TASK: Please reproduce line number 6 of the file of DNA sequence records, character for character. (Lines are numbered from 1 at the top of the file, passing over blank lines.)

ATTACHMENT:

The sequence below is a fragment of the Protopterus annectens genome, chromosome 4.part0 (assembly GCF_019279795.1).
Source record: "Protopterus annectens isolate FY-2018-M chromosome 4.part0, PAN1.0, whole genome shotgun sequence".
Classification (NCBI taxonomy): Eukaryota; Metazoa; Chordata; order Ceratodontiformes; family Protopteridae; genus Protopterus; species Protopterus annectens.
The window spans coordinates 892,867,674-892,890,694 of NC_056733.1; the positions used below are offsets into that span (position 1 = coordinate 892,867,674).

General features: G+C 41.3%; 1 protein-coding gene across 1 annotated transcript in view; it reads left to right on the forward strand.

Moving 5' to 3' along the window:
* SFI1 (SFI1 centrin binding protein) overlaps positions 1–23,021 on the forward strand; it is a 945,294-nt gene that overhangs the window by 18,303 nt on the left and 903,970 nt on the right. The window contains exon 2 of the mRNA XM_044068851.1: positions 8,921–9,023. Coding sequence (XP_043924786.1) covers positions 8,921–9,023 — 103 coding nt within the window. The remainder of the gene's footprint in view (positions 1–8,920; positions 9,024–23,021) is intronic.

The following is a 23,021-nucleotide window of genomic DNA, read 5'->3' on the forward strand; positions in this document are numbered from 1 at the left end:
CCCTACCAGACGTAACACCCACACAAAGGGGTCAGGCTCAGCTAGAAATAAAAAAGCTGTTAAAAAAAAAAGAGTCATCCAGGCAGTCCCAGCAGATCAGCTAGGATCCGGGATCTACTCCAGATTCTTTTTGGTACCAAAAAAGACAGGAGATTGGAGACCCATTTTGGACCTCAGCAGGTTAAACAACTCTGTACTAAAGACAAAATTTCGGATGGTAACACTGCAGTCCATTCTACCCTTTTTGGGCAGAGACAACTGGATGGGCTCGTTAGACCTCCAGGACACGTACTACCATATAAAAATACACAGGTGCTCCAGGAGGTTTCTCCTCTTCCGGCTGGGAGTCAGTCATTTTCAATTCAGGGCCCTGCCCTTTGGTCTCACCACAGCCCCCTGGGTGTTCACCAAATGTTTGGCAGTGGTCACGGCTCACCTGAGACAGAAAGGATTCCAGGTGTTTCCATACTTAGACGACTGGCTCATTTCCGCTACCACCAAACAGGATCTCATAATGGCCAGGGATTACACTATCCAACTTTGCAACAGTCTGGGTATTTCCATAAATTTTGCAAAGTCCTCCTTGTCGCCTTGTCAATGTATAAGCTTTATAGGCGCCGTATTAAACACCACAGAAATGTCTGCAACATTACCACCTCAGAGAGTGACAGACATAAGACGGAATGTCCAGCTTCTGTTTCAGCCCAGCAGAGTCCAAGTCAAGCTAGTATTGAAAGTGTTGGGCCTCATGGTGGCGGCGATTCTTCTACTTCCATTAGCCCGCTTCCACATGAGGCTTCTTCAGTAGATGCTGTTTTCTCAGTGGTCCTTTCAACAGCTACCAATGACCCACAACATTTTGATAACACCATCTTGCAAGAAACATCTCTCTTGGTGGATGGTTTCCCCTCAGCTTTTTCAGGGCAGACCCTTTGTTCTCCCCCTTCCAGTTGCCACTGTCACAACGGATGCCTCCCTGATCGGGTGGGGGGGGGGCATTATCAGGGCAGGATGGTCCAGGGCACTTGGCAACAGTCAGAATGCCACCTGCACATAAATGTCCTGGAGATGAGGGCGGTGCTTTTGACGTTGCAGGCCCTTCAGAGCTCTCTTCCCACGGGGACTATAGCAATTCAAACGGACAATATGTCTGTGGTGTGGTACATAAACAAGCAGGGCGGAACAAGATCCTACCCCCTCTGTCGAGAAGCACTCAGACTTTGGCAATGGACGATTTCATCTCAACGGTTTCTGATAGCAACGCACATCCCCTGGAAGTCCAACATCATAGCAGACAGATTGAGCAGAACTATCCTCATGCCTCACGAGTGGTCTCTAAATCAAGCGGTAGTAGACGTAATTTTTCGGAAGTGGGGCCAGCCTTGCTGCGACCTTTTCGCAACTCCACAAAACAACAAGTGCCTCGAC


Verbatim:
Moving 5' to 3' along the window: